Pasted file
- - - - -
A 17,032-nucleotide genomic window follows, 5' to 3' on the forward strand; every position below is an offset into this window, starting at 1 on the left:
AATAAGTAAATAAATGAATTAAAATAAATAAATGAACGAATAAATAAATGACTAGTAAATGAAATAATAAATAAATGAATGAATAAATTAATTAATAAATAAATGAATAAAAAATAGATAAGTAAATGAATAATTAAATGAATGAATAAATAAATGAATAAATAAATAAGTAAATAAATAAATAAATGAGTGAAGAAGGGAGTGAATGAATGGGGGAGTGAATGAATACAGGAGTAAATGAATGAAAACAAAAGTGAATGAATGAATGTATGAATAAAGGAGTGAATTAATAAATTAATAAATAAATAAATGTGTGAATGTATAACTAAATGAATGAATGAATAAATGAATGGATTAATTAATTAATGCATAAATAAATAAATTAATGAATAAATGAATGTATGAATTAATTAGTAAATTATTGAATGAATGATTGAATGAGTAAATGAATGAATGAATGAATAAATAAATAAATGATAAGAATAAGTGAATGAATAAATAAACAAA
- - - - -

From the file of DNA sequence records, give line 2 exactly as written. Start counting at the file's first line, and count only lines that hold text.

AATAAGTAAATAAATGAATTAAAATAAATAAATGAACGAATAAATAAATGACTAGTAAATGAAATAATAAATAAATGAATGAATAAATTAATTAATAAATAAATGAATAAAAAATAGATAAGTAAATGAATAATTAAATGAATGAATAAATAAATGAATAAATAAATAAGTAAATAAATAAATAAATGAGTGAAGAAGGGAGTGAATGAATGGGGGAGTGAATGAATACAGGAGTAAATGAATGAAAACAAAAGTGAATGAATGAATGTATGAATAAAGGAGTGAATTAATAAATTAATAAATAAATAAATGTGTGAATGTATAACTAAATGAATGAATGAATAAATGAATGGATTAATTAATTAATGCATAAATAAATAAATTAATGAATAAATGAATGTATGAATTAATTAGTAAATTATTGAATGAATGATTGAATGAGTAAATGAATGAATGAATGAATAAATAAATAAATGATAAGAATAAGTGAATGAATAAATAAACAAA